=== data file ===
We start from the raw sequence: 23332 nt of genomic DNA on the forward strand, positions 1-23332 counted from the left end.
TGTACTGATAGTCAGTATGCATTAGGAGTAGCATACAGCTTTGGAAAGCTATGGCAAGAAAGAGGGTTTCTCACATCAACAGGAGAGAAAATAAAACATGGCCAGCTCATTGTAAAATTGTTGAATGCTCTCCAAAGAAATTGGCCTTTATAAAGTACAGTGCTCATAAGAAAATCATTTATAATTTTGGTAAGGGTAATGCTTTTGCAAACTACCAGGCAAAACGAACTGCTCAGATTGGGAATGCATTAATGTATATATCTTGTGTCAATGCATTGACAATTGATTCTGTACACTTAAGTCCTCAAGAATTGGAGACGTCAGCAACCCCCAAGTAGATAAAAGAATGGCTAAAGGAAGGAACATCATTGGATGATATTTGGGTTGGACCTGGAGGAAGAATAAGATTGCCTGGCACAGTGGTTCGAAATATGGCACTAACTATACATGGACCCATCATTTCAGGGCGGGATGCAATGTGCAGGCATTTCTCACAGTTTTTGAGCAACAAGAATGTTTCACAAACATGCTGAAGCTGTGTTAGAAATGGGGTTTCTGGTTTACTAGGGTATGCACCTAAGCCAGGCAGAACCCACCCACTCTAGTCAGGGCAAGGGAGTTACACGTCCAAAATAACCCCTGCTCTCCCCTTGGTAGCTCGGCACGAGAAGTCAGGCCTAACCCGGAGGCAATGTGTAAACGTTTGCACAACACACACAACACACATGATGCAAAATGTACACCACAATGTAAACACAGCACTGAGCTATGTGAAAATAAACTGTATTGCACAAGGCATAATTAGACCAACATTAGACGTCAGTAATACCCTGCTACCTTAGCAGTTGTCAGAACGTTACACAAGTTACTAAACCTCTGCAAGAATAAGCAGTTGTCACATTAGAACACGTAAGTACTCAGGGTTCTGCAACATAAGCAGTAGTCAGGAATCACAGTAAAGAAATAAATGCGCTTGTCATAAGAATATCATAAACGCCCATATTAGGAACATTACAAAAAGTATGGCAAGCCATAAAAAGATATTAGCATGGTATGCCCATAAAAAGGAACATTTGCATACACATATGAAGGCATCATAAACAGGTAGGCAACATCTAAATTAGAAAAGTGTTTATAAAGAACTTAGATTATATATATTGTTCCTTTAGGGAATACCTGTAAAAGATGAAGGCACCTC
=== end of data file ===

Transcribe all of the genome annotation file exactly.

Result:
We start from the raw sequence: 23332 nt of genomic DNA on the forward strand, positions 1-23332 counted from the left end.
TGTACTGATAGTCAGTATGCATTAGGAGTAGCATACAGCTTTGGAAAGCTATGGCAAGAAAGAGGGTTTCTCACATCAACAGGAGAGAAAATAAAACATGGCCAGCTCATTGTAAAATTGTTGAATGCTCTCCAAAGAAATTGGCCTTTATAAAGTACAGTGCTCATAAGAAAATCATTTATAATTTTGGTAAGGGTAATGCTTTTGCAAACTACCAGGCAAAACGAACTGCTCAGATTGGGAATGCATTAATGTATATATCTTGTGTCAATGCATTGACAATTGATTCTGTACACTTAAGTCCTCAAGAATTGGAGACGTCAGCAACCCCCAAGTAGATAAAAGAATGGCTAAAGGAAGGAACATCATTGGATGATATTTGGGTTGGACCTGGAGGAAGAATAAGATTGCCTGGCACAGTGGTTCGAAATATGGCACTAACTATACATGGACCCATCATTTCAGGGCGGGATGCAATGTGCAGGCATTTCTCACAGTTTTTGAGCAACAAGAATGTTTCACAAACATGCTGAAGCTGTGTTAGAAATGGGGTTTCTGGTTTACTAGGGTATGCACCTAAGCCAGGCAGAACCCACCCACTCTAGTCAGGGCAAGGGAGTTACACGTCCAAAATAACCCCTGCTCTCCCCTTGGTAGCTCGGCACGAGAAGTCAGGCCTAACCCGGAGGCAATGTGTAAACGTTTGCACAACACACACAACACACATGATGCAAAATGTACACCACAATGTAAACACAGCACTGAGCTATGTGAAAATAAACTGTATTGCACAAGGCATAATTAGACCAACATTAGACGTCAGTAATACCCTGCTACCTTAGCAGTTGTCAGAACGTTACACAAGTTACTAAACCTCTGCAAGAATAAGCAGTTGTCACATTAGAACACGTAAGTACTCAGGGTTCTGCAACATAAGCAGTAGTCAGGAATCACAGTAAAGAAATAAATGCGCTTGTCATAAGAATATCATAAACGCCCATATTAGGAACATTACAAAAAGTATGGCAAGCCATAAAAAGATATTAGCATGGTATGCCCATAAAAAGGAACATTTGCATACACATATGAAGGCATCATAAACAGGTAGGCAACATCTAAATTAGAAAAGTGTTTATAAAGAACTTAGATTATATATATTGTTCCTTTAGGGAATACCTGTAAAAGATGAAGGCACCTC